Getting pregnant may seem easy for some women. It seems like the natural thing that we as women were given the privilege to; something that is ought to happen with ease. Yet millions of women are struggling to have a baby.
Why Can’t I Get Pregnant?
There are many reasons why getting pregnant is a battle for many women. There are biological reasons, lifestyle factors and medical conditions that could contribute to your situation.
Age is one of the most common reasons why some women do not get pregnant easily. Women who are above 35, or those whose partner is over 40, are less likely to get pregnant. As we age, the egg and sperm lose their ability for fertilization. With age, women ovulate less and sperm count decreases.
Sometimes even couples who are young and seem healthy find it hard to conceive due to their unhealthy lifestyles. Couples who want to conceive must stop habits such as smoking, alcohol, drug use, stress and poor diet. Smoking and alcohol can lessen sperm count and will affect the health of a woman’s egg. Weight can also be a hindrance to pregnancy. Being overweight or underweight will affect the sperm and egg count, and will negatively impact the production of your body’s fertility hormones and chances of ovulation. Overweigh women have higher fatty acid levels in the ovaries which affect the development of eggs. It appears that fertility is linked to good overall wellbeing, which means having a healthy body weight.
A woman is only fertile a few days during her cycle. This happens during ovulation, when her body releases an egg from the ovary. Conception is possible if intercourse occurs during the period of up to five days before ovulation to two days after. This is because sperm can survive inside a woman’s body for up to approximately five days. Although the egg can survive for about 24 hours after ovulation, it is possible for a woman to release more than one egg within that period. These time frames are just general estimates and may not hold true for all women.
A typical menstrual cycle lasts about 28 days with ovulation occurring on day 14. However, cycles vary greatly among women and even from one month to the next. Some women have irregular cycles and shorter ovulation periods. Without monitoring and understanding her own menstrual cycle and ovulation patterns, a woman can only guess when she is ovulating, making her chances of conceiving much lower.
There are other, more complex reasons that hinder a woman’s ability to reproduce. Most common factors are blocked fallopian tubes, thyroid problems, Polycystic ovaries, hormonal imbalances, endometriosis (when the lining of the uterus grows into other areas of the body, blocking the fallopian tubes, preventing sperm from reaching an egg), specific medical treatments (such as increased exposure to radiation in the past), scarred ovaries, premature menopause (common in women with low body weight and due to extensive physical exercise), etc. Complications from an STD may also prevent one from getting pregnant.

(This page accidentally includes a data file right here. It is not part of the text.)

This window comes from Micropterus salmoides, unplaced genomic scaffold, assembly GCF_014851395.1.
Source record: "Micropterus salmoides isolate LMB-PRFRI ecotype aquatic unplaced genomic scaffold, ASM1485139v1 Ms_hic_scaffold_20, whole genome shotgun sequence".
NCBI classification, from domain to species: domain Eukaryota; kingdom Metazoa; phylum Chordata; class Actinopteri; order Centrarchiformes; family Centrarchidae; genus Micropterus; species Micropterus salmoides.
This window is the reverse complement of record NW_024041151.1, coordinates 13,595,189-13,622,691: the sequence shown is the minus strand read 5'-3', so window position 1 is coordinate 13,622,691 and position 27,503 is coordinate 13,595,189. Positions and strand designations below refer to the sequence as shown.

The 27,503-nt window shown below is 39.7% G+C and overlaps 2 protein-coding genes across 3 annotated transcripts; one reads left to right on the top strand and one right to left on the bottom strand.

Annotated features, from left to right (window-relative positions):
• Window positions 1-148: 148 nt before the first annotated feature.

Ovulatory disorders are one of the most common reasons why women are unable to conceive. They account for 30% of women’s infertility. The good news is, approximately 70% of these cases can be successfully treated (according to Harvard Med School research). Treatments can range from taking supplements, practicing special type of fertility-enhancing yoga, improving your diet, surgery (in case of a blocked fallopian tube), medications (like Clomid, that are meant to regulate ovulation) to more advanced fertility treatments.
Keeping a Positive Attitude
Frustration, anger and despair are understandable. However, constantly stressing about your inability to conceive can make the situation worse. The more pressure you put on yourself – the less likely you are to get pregnant. Change your lifestyle (including diet, physical exercise, vitamin intake and dropping any unhealthy habits), relieve yourself of stress as much as possible and try to remain positive. There are many couples tried for months and years at a time, then stopped trying and ended up getting pregnant as soon as they stopped worrying about it. Seeking advice from a certified health professional or your family physician is a good idea. He or she will be able to tell you if, when and where you should undergo any fertility tests or special treatments. Until then, do your best in making sure your body is prepared for pregnancy and let nature do the work.
Welcome to our very first blog post !!! We hope to be able to support you in your dreams of starting a family.
We believe that every woman should be familiar with her menstrual cycle and know how her body works. This knowledge gives a woman insight into her reproductive health, and the power to achieve pregnancy by optimally timing intercourse.
In here, we’ll talk about anything and everything related to TTC, ovulation, fertility and the small but significant lifestyle changes that you can make in order to increase your chances of getting pregnant.
We will do our best to stay connected to you on a regular basis and continue to add value by sharing useful information, latest research and featuring stories from experts in the field!
The Baby Time™ Team